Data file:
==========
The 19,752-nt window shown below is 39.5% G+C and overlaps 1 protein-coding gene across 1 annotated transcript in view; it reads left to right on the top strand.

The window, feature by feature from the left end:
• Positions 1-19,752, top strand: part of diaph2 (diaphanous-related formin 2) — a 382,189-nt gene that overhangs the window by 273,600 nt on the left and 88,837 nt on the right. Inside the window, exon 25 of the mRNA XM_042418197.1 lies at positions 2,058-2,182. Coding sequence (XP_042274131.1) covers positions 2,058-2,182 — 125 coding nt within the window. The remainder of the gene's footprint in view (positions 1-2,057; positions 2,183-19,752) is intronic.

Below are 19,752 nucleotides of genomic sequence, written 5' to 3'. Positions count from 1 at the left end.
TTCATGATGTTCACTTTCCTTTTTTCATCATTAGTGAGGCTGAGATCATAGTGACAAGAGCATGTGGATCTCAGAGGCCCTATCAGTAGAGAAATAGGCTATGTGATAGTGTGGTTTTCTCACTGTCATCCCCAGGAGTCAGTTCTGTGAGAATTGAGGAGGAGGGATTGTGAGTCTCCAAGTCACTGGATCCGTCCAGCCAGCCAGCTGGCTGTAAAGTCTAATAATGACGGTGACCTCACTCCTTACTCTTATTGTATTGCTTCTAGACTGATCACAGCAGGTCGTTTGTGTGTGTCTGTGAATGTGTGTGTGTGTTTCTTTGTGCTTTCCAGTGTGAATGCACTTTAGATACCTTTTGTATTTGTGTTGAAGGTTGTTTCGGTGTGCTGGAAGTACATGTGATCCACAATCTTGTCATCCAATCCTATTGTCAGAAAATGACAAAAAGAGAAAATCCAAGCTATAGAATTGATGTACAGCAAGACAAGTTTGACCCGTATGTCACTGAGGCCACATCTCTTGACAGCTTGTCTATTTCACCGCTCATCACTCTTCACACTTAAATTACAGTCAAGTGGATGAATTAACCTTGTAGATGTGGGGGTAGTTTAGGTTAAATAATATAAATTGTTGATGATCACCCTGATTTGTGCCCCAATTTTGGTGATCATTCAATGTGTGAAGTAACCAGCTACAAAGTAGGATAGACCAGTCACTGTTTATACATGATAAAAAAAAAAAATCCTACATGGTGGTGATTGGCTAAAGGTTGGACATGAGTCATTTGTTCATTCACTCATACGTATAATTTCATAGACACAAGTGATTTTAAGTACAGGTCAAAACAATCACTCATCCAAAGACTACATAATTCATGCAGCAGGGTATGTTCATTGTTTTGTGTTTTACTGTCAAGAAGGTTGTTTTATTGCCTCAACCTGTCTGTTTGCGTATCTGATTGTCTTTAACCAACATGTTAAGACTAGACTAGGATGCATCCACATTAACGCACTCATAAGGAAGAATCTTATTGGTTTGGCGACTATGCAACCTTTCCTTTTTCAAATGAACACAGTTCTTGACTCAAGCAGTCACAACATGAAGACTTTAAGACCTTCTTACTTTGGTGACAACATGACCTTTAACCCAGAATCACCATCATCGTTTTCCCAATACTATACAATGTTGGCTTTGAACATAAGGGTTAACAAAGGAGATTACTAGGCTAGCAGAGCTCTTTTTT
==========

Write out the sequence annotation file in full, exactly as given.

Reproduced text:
The 19,752-nt window shown below is 39.5% G+C and overlaps 1 protein-coding gene across 1 annotated transcript in view; it reads left to right on the top strand.

The window, feature by feature from the left end:
• Positions 1-19,752, top strand: part of diaph2 (diaphanous-related formin 2) — a 382,189-nt gene that overhangs the window by 273,600 nt on the left and 88,837 nt on the right. Inside the window, exon 25 of the mRNA XM_042418197.1 lies at positions 2,058-2,182. Coding sequence (XP_042274131.1) covers positions 2,058-2,182 — 125 coding nt within the window. The remainder of the gene's footprint in view (positions 1-2,057; positions 2,183-19,752) is intronic.

Below are 19,752 nucleotides of genomic sequence, written 5' to 3'. Positions count from 1 at the left end.
TTCATGATGTTCACTTTCCTTTTTTCATCATTAGTGAGGCTGAGATCATAGTGACAAGAGCATGTGGATCTCAGAGGCCCTATCAGTAGAGAAATAGGCTATGTGATAGTGTGGTTTTCTCACTGTCATCCCCAGGAGTCAGTTCTGTGAGAATTGAGGAGGAGGGATTGTGAGTCTCCAAGTCACTGGATCCGTCCAGCCAGCCAGCTGGCTGTAAAGTCTAATAATGACGGTGACCTCACTCCTTACTCTTATTGTATTGCTTCTAGACTGATCACAGCAGGTCGTTTGTGTGTGTCTGTGAATGTGTGTGTGTGTTTCTTTGTGCTTTCCAGTGTGAATGCACTTTAGATACCTTTTGTATTTGTGTTGAAGGTTGTTTCGGTGTGCTGGAAGTACATGTGATCCACAATCTTGTCATCCAATCCTATTGTCAGAAAATGACAAAAAGAGAAAATCCAAGCTATAGAATTGATGTACAGCAAGACAAGTTTGACCCGTATGTCACTGAGGCCACATCTCTTGACAGCTTGTCTATTTCACCGCTCATCACTCTTCACACTTAAATTACAGTCAAGTGGATGAATTAACCTTGTAGATGTGGGGGTAGTTTAGGTTAAATAATATAAATTGTTGATGATCACCCTGATTTGTGCCCCAATTTTGGTGATCATTCAATGTGTGAAGTAACCAGCTACAAAGTAGGATAGACCAGTCACTGTTTATACATGATAAAAAAAAAAAATCCTACATGGTGGTGATTGGCTAAAGGTTGGACATGAGTCATTTGTTCATTCACTCATACGTATAATTTCATAGACACAAGTGATTTTAAGTACAGGTCAAAACAATCACTCATCCAAAGACTACATAATTCATGCAGCAGGGTATGTTCATTGTTTTGTGTTTTACTGTCAAGAAGGTTGTTTTATTGCCTCAACCTGTCTGTTTGCGTATCTGATTGTCTTTAACCAACATGTTAAGACTAGACTAGGATGCATCCACATTAACGCACTCATAAGGAAGAATCTTATTGGTTTGGCGACTATGCAACCTTTCCTTTTTCAAATGAACACAGTTCTTGACTCAAGCAGTCACAACATGAAGACTTTAAGACCTTCTTACTTTGGTGACAACATGACCTTTAACCCAGAATCACCATCATCGTTTTCCCAATACTATACAATGTTGGCTTTGAACATAAGGGTTAACAAAGGAGATTACTAGGCTAGCAGAGCTCTTTTTT